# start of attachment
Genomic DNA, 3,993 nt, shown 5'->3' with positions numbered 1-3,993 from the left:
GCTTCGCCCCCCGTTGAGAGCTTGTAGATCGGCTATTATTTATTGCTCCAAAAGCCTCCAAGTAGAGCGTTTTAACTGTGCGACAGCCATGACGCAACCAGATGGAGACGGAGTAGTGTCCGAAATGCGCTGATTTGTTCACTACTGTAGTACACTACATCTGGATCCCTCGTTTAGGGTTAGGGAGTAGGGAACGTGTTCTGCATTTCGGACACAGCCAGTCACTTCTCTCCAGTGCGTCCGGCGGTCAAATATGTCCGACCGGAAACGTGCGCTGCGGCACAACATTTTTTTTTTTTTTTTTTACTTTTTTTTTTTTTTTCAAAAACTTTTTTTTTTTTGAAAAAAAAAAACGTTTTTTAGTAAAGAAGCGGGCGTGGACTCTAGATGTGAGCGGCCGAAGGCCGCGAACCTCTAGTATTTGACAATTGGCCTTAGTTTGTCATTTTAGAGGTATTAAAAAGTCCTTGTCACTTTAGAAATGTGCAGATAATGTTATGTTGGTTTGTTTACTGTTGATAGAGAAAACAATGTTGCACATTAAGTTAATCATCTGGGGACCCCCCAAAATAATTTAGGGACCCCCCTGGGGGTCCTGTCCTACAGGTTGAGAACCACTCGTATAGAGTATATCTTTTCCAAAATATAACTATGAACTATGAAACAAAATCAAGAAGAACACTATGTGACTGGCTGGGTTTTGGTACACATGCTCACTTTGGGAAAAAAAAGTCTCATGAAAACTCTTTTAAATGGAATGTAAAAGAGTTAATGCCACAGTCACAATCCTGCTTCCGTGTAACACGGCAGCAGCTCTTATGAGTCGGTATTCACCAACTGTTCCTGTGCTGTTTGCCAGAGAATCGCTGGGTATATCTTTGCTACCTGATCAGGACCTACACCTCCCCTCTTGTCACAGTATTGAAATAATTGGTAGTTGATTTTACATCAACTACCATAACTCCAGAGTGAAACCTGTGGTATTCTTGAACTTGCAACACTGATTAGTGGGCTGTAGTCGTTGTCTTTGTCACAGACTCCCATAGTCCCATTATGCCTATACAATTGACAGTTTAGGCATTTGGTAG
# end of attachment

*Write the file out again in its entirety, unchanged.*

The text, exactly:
Genomic DNA, 3,993 nt, shown 5'->3' with positions numbered 1-3,993 from the left:
GCTTCGCCCCCCGTTGAGAGCTTGTAGATCGGCTATTATTTATTGCTCCAAAAGCCTCCAAGTAGAGCGTTTTAACTGTGCGACAGCCATGACGCAACCAGATGGAGACGGAGTAGTGTCCGAAATGCGCTGATTTGTTCACTACTGTAGTACACTACATCTGGATCCCTCGTTTAGGGTTAGGGAGTAGGGAACGTGTTCTGCATTTCGGACACAGCCAGTCACTTCTCTCCAGTGCGTCCGGCGGTCAAATATGTCCGACCGGAAACGTGCGCTGCGGCACAACATTTTTTTTTTTTTTTTTTACTTTTTTTTTTTTTTTCAAAAACTTTTTTTTTTTTGAAAAAAAAAAACGTTTTTTAGTAAAGAAGCGGGCGTGGACTCTAGATGTGAGCGGCCGAAGGCCGCGAACCTCTAGTATTTGACAATTGGCCTTAGTTTGTCATTTTAGAGGTATTAAAAAGTCCTTGTCACTTTAGAAATGTGCAGATAATGTTATGTTGGTTTGTTTACTGTTGATAGAGAAAACAATGTTGCACATTAAGTTAATCATCTGGGGACCCCCCAAAATAATTTAGGGACCCCCCTGGGGGTCCTGTCCTACAGGTTGAGAACCACTCGTATAGAGTATATCTTTTCCAAAATATAACTATGAACTATGAAACAAAATCAAGAAGAACACTATGTGACTGGCTGGGTTTTGGTACACATGCTCACTTTGGGAAAAAAAAGTCTCATGAAAACTCTTTTAAATGGAATGTAAAAGAGTTAATGCCACAGTCACAATCCTGCTTCCGTGTAACACGGCAGCAGCTCTTATGAGTCGGTATTCACCAACTGTTCCTGTGCTGTTTGCCAGAGAATCGCTGGGTATATCTTTGCTACCTGATCAGGACCTACACCTCCCCTCTTGTCACAGTATTGAAATAATTGGTAGTTGATTTTACATCAACTACCATAACTCCAGAGTGAAACCTGTGGTATTCTTGAACTTGCAACACTGATTAGTGGGCTGTAGTCGTTGTCTTTGTCACAGACTCCCATAGTCCCATTATGCCTATACAATTGACAGTTTAGGCATTTGGTAG